Division of Property & Debt
When people go through a divorce, arguments can be over big property like houses, or over small things like the washer or a purple couch.
In a community property state, in which Nevada is, all property the couple acquired during their marriage is presumed to be community property. This includes income they each earned from the time of their marriage to the date of their separation. Community property is divided equally between the couple during a divorce . Property that is deemed separate property is awarded to that spouse and is not divided.
There are two things to consider when dividing property in a divorce; what is “separate property” and what is “community property”. Separate property is the property owned by each spouse prior to the marriage. It may also include property attained during the marriage such as gifts, or an inheritance.
- Property Acquired Prior to Marriage
- Inherited Property
- Gifts to a Spouse by a Third Person
- Car Accident & Personal Awards
- Portions of a Personal Injury Award or Workers Compensation Award
Community property is typically property acquired during the marriage by either spouse or both. When couples divorce, the property among them must be divided. While it is possible to agree on who gets what, a Las Vegas Family Law Judge can also divide the community property between the spouses and each party will be awarded as their separate property.
- Automobiles or Other Vehicles
- The Increase of an Asset Acquired Before Marriage
- Individual Retirement Accounts (IRA’s), Pension Plans, 401K’s or Other Funds Designated for Retirement
- Stocks, Bonds, Cash & Savings Accounts
- Real Estate
- Cash Value of Life Insurance Policies Furniture and Personal Belongings Business or Business Property
A dispute may arise when one party claims certain property is his or her separate property and the other party claims it is community property. The divorce court analyzes many factors in order to determine if the property belongs to the community or is the separate property of one of the parties.
- Property owned by one of the parties prior to the marriage.
- Income from that property if no effort or expense of the community contributed to generating that income.
- Gifts a party received during the marriage. For example, if a parent gives one party a computer for a birthday gift, the computer belongs to the recipient as his or her separate property.
- A personal inheritance bequeathed to one party.
- The pain and suffering portion of a personal injury award.
- Property acquired in the name of one party only if it was acquired with the use of separate property assets and kept separate from community property. The court will require clear and convincing evidence to support the claim that property acquired during the term of the marriage is separate property.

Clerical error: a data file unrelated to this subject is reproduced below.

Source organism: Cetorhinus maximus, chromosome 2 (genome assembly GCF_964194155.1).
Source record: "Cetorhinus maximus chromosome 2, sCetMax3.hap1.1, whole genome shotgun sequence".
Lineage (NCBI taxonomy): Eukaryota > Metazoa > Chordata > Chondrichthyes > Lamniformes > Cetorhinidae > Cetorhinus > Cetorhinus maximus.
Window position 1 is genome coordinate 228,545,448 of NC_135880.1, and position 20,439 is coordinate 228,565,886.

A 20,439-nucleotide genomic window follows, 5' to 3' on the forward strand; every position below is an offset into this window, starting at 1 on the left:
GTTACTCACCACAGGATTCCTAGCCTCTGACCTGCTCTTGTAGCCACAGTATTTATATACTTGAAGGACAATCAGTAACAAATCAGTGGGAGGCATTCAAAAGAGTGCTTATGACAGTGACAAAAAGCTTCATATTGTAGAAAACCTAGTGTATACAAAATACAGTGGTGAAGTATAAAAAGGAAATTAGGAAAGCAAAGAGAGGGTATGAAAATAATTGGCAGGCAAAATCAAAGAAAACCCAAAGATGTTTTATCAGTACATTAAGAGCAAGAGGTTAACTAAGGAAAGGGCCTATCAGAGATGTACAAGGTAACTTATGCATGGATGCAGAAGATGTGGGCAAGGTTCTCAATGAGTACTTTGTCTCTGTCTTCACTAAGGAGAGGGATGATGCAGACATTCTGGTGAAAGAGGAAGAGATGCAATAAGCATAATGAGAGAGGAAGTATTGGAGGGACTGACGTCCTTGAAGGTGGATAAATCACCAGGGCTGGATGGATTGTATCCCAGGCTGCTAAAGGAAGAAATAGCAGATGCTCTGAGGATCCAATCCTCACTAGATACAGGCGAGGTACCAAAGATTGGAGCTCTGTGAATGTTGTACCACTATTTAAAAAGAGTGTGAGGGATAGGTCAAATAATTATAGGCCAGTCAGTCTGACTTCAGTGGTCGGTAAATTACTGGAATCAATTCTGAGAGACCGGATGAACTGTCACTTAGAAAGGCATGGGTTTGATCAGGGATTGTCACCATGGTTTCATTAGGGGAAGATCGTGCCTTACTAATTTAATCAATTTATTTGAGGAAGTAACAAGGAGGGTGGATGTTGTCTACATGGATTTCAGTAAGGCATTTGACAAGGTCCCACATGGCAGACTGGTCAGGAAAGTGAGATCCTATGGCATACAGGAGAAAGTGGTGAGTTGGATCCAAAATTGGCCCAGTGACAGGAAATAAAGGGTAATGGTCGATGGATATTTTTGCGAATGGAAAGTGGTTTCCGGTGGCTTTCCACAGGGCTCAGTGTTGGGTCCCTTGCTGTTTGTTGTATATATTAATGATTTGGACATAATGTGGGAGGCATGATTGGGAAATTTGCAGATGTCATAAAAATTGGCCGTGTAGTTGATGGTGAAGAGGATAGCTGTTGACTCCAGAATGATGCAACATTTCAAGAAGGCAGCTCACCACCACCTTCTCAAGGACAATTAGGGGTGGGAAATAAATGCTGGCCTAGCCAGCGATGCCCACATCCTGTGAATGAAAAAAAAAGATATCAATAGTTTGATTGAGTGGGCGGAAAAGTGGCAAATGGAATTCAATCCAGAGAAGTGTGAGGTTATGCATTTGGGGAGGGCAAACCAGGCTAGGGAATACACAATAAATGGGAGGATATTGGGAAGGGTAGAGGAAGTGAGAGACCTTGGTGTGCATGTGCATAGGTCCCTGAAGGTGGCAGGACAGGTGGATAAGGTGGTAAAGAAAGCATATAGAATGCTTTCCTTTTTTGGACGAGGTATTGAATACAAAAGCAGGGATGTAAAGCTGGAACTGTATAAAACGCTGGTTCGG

Determination of whether property belongs to the community for division or is the separate property of one party does not depend on whose name is on the deed or on the financial accounts. Retirement benefits, 401(k) plans, IRAs, stock options, mutual funds and other types of accounts that were acquired during the marriage are community property even if the accounts are held in the name of only one of the parties.
This is because these funds are generally the result of the labor of one party which is considered to be labor on behalf of the community. The Courts in Nevada have decided that the skills and labor of each spouse constitutes community assets. This means the income received from the skills and labor during the marriage is community property.
Courts may find that property that was initially separate property belongs to the community if there was any commingling of the separate asset with community property. For example, if inheritance money is deposited into a joint bank account, it will likely lose its separate property nature and be deemed by the court to be community property.
Businesses can be a major dividing point of a divorce. If the business is community property then each spouse is entitled to an equal share of the profits and an equal share of the value of the business. If the business was owned by one spouse prior to the marriage, the profits or growth of the business during the marriage may be considered community property. Evaluating the worth of a business or the percentage of growth is complicated and should be left to a seasoned divorce lawyer who has years of experience evaluation businesses. For more information on evaluating a business read our Valuing a Business article.
Debt is divided similarly to property, in that you have “community” debt, “separate” debt, etc.
- Any Debts Owed to Banks, Savings, or Lending Institutions
- The Mortgage Balance on a Home
- Car or Boat Loans
- Home Improvement Loan or Second Mortgage
- Credit Cards
- Loans Payable to Relatives or Friends
- School Loans (if not premarital)
- Unpaid Medical Bills
If either you or your spouse are considering bankrupty then you need to review your sitatuation with an attorney. Extinguishing debts through bankruptcy can have significant effects on how to divie debts during a divorce. Read Divorce & Bankruptcy to learn more.